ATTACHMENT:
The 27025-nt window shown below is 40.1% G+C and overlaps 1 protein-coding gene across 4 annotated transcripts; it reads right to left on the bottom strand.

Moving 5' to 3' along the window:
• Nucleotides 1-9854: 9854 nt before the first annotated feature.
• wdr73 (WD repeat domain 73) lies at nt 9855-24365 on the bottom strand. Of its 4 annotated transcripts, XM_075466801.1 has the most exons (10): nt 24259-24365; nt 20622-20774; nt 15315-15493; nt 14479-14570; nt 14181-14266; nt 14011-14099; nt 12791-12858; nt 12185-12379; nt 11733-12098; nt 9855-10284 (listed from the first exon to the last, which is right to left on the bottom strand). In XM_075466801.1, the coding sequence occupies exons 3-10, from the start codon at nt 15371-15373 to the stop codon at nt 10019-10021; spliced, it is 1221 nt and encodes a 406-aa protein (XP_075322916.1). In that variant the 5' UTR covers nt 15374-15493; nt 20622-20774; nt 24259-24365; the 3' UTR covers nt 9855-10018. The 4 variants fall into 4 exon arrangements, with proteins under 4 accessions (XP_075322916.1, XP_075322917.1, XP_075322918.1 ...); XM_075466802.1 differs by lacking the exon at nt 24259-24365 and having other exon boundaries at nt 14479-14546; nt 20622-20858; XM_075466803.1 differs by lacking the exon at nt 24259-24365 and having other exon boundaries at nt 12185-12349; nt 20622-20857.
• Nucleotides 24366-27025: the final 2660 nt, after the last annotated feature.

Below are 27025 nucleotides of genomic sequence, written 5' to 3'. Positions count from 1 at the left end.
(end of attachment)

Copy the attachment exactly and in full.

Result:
The 27025-nt window shown below is 40.1% G+C and overlaps 1 protein-coding gene across 4 annotated transcripts; it reads right to left on the bottom strand.

Moving 5' to 3' along the window:
• Nucleotides 1-9854: 9854 nt before the first annotated feature.
• wdr73 (WD repeat domain 73) lies at nt 9855-24365 on the bottom strand. Of its 4 annotated transcripts, XM_075466801.1 has the most exons (10): nt 24259-24365; nt 20622-20774; nt 15315-15493; nt 14479-14570; nt 14181-14266; nt 14011-14099; nt 12791-12858; nt 12185-12379; nt 11733-12098; nt 9855-10284 (listed from the first exon to the last, which is right to left on the bottom strand). In XM_075466801.1, the coding sequence occupies exons 3-10, from the start codon at nt 15371-15373 to the stop codon at nt 10019-10021; spliced, it is 1221 nt and encodes a 406-aa protein (XP_075322916.1). In that variant the 5' UTR covers nt 15374-15493; nt 20622-20774; nt 24259-24365; the 3' UTR covers nt 9855-10018. The 4 variants fall into 4 exon arrangements, with proteins under 4 accessions (XP_075322916.1, XP_075322917.1, XP_075322918.1 ...); XM_075466802.1 differs by lacking the exon at nt 24259-24365 and having other exon boundaries at nt 14479-14546; nt 20622-20858; XM_075466803.1 differs by lacking the exon at nt 24259-24365 and having other exon boundaries at nt 12185-12349; nt 20622-20857.
• Nucleotides 24366-27025: the final 2660 nt, after the last annotated feature.

Below are 27025 nucleotides of genomic sequence, written 5' to 3'. Positions count from 1 at the left end.